Several British broadband companies are being asked to voluntarily sign up for a code of conduct to help identify users who download illegally.
BT, Virgin Media, BSkyB and TalkTalk are being asked to create a database of customers who have illegally downloaded music, film, books and software. Once the users are identified, a notice would be sent warning the subscriber that content was illegally downloaded and that their address and ISP would now be in the database. After the initial notice, further consequences could include throttling internet connection, blocking users from particular sites and disconnecting users for a limited time frame.
BPI which represents Warner, Sony and Universal, and the British Video Association have been negotiating with broadband companies for a few months in the hopes that the system will help minimize the amount of users pirating content.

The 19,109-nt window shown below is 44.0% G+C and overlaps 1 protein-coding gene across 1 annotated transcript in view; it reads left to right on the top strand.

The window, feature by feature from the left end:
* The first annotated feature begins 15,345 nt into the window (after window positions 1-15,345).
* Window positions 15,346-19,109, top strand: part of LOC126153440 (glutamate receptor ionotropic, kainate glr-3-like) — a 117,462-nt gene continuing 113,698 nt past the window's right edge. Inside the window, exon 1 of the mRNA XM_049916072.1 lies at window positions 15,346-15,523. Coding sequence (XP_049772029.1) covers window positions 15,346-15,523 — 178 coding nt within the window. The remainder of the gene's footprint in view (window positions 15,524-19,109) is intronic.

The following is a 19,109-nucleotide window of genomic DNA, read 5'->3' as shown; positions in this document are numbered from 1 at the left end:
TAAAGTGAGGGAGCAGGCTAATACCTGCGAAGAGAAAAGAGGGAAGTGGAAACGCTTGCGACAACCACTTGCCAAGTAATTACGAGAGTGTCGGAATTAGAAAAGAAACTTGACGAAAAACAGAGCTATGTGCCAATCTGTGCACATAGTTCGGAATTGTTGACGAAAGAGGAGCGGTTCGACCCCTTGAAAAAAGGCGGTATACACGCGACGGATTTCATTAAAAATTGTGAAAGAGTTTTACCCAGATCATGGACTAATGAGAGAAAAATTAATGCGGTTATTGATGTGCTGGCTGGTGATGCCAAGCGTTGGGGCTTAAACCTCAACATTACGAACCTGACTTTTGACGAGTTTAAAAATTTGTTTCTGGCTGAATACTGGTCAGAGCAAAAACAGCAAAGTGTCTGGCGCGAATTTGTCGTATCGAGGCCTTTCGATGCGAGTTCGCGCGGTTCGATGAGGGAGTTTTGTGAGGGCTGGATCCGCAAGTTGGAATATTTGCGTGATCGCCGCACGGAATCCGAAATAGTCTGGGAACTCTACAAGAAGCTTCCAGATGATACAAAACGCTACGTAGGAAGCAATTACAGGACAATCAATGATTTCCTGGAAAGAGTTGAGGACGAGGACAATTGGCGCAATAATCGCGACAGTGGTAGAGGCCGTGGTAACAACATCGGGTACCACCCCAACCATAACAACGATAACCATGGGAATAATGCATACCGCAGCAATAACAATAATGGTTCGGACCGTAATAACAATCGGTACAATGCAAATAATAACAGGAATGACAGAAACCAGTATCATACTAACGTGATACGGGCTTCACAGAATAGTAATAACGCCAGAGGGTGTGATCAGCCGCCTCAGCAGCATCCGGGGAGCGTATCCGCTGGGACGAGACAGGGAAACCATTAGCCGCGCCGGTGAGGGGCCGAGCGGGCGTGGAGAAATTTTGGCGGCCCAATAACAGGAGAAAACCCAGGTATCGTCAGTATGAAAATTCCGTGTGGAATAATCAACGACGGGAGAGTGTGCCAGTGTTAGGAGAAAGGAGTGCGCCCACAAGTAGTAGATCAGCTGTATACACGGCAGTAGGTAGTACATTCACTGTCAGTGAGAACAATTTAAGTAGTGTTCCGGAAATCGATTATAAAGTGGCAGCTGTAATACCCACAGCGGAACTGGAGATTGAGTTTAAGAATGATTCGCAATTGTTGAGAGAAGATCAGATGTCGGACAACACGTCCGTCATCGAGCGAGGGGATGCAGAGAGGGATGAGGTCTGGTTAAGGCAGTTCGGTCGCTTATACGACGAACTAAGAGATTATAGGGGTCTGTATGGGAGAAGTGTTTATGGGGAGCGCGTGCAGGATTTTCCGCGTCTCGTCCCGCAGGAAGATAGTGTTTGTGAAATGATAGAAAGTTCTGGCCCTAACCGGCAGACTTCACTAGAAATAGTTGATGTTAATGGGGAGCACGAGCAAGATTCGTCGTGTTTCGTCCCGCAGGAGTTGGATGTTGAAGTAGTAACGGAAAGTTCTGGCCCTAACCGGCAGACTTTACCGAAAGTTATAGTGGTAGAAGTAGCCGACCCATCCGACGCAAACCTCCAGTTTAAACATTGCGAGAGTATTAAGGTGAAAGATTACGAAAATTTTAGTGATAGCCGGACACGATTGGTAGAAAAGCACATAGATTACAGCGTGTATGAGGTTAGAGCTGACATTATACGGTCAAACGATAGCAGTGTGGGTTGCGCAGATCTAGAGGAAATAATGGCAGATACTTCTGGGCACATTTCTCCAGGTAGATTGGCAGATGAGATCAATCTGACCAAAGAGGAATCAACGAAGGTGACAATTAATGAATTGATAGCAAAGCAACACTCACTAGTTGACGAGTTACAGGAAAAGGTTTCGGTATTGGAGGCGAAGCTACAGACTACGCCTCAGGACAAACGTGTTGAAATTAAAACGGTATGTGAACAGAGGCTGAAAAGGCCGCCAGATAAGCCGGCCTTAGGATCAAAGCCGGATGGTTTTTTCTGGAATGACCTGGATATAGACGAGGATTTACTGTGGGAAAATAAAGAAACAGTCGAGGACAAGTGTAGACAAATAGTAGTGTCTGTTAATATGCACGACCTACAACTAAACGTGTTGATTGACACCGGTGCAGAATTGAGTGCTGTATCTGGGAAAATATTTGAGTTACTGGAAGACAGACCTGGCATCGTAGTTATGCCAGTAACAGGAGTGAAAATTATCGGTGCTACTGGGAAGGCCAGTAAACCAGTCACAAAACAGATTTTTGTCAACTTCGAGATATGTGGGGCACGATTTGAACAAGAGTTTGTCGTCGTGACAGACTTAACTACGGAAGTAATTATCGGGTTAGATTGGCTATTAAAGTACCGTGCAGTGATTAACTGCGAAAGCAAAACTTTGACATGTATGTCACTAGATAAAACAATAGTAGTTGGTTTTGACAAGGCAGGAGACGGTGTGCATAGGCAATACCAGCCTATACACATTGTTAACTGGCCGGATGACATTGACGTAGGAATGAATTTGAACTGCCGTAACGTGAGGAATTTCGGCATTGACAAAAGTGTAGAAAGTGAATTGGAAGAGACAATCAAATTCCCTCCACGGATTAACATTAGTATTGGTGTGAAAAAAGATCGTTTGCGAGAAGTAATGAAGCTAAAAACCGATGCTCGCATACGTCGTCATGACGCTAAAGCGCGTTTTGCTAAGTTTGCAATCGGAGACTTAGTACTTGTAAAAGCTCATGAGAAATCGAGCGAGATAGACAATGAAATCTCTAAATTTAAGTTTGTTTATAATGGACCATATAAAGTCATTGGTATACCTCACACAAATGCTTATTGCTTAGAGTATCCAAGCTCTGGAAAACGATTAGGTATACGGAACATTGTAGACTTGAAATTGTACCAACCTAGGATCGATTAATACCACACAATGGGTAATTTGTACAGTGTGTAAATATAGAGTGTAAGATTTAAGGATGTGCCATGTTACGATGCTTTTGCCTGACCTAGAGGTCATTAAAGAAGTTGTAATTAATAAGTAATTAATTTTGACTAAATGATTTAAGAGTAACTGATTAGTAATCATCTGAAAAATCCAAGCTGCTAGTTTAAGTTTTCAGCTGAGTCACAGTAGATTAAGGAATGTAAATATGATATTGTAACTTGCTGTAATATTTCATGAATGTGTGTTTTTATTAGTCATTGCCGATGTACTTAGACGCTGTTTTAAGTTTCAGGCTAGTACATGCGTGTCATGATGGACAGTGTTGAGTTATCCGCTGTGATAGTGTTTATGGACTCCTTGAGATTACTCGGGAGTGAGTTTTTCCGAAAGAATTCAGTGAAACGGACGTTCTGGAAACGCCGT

Communications regulator Ofcom recently released data showing from November 2012 to January of this year, 280 million music tracks were digitally pirated in the UK along with 52 million television shows, 29 million films, 18 million ebooks and 7 million computer software or game files.
Concerns do remain abut the database and whether it would be illegal under the Data Protection Act which only allows companies to retain user information for certain commercial purposes.
A spokeswoman for TalkTalk said,”We are involved in discussions about measures to address illegal file-sharing and ultimately would like to reach a voluntary agreement. however our customers’ rights always come first and we would never agree to anything that could compromise them.”